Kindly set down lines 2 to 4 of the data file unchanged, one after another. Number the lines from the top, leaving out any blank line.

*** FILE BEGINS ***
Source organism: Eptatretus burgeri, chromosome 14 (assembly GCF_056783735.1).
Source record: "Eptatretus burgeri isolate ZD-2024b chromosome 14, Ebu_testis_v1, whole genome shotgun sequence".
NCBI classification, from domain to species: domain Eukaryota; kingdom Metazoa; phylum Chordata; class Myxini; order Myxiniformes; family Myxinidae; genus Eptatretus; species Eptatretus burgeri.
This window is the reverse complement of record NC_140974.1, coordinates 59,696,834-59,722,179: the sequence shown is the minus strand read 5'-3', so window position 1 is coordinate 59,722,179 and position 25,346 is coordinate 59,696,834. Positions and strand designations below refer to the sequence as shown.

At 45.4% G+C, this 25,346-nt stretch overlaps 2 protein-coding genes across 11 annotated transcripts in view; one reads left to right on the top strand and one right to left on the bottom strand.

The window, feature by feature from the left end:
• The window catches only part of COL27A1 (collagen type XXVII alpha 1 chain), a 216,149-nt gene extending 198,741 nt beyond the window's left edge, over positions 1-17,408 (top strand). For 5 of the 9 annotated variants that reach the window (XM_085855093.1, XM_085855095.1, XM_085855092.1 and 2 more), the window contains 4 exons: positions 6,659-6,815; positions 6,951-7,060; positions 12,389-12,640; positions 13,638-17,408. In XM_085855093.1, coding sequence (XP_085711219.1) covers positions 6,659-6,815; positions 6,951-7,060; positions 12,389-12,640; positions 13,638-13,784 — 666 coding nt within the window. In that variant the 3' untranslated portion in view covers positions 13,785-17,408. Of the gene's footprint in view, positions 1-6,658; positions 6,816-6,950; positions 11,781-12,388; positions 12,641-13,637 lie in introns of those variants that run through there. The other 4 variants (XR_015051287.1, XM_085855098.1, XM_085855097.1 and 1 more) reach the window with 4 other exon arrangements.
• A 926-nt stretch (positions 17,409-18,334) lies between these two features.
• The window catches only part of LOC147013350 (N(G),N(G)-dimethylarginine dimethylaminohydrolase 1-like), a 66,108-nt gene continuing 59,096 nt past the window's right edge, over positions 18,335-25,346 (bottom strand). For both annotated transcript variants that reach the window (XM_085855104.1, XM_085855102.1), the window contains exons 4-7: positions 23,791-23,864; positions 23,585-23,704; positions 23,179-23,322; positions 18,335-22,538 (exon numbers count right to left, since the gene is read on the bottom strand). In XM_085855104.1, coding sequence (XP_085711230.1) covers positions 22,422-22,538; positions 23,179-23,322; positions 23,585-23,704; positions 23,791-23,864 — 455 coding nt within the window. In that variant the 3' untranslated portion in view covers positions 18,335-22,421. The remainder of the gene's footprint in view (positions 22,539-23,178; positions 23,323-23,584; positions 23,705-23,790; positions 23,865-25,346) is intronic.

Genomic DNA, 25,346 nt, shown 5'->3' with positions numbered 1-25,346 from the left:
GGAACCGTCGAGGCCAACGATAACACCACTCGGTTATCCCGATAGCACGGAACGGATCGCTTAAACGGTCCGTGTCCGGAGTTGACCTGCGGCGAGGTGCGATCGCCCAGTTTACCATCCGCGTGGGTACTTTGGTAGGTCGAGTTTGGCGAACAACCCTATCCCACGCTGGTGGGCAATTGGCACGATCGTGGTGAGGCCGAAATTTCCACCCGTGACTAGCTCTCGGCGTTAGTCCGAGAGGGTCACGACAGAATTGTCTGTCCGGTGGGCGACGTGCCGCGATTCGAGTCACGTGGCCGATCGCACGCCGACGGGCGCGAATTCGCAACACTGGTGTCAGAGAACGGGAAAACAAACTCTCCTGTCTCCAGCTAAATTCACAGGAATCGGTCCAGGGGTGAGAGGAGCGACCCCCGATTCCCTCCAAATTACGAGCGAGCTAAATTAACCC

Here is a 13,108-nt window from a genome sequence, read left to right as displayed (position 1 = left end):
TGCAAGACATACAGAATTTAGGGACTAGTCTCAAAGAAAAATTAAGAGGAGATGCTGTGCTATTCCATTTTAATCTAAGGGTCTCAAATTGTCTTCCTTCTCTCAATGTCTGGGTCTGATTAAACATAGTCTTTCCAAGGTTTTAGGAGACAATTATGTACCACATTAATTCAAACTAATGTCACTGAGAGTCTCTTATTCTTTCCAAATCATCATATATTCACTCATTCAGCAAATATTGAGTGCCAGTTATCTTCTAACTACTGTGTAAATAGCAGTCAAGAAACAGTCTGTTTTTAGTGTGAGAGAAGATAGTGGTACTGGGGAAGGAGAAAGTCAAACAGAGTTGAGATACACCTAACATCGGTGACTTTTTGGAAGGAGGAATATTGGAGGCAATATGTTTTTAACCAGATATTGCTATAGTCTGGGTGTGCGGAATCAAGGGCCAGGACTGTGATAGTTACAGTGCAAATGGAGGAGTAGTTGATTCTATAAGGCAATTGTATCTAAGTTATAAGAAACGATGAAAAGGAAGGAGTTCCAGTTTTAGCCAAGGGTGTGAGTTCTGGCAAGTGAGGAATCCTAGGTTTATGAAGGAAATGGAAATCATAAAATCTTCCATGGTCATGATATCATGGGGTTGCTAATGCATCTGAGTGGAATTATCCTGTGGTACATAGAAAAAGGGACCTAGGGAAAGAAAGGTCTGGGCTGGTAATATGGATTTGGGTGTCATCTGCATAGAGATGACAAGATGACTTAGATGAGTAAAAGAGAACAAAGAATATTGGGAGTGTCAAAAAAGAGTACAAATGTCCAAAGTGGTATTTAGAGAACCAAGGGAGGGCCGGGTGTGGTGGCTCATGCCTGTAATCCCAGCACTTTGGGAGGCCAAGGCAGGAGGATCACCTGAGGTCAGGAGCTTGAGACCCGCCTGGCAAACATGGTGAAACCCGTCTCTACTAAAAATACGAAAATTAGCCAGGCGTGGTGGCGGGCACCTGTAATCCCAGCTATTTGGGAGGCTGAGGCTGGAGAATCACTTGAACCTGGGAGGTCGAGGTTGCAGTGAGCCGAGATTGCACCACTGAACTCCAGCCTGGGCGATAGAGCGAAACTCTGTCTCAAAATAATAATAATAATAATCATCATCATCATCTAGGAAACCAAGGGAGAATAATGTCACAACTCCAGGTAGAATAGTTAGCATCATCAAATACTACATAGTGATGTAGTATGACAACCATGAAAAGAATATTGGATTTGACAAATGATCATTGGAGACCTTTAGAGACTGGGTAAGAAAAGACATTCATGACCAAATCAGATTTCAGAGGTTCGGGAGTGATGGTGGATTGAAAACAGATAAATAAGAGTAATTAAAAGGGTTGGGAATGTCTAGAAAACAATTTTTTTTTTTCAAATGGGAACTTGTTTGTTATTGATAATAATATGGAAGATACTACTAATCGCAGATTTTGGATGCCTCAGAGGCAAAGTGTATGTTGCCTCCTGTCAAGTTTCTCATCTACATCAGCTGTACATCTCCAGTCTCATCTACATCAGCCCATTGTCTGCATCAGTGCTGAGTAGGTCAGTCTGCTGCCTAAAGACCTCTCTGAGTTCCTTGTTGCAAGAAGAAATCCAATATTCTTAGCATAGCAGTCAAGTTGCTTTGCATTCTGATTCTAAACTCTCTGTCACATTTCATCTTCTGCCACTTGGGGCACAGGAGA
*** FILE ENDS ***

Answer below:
Source record: "Eptatretus burgeri isolate ZD-2024b chromosome 14, Ebu_testis_v1, whole genome shotgun sequence".
NCBI classification, from domain to species: domain Eukaryota; kingdom Metazoa; phylum Chordata; class Myxini; order Myxiniformes; family Myxinidae; genus Eptatretus; species Eptatretus burgeri.
This window is the reverse complement of record NC_140974.1, coordinates 59,696,834-59,722,179: the sequence shown is the minus strand read 5'-3', so window position 1 is coordinate 59,722,179 and position 25,346 is coordinate 59,696,834. Positions and strand designations below refer to the sequence as shown.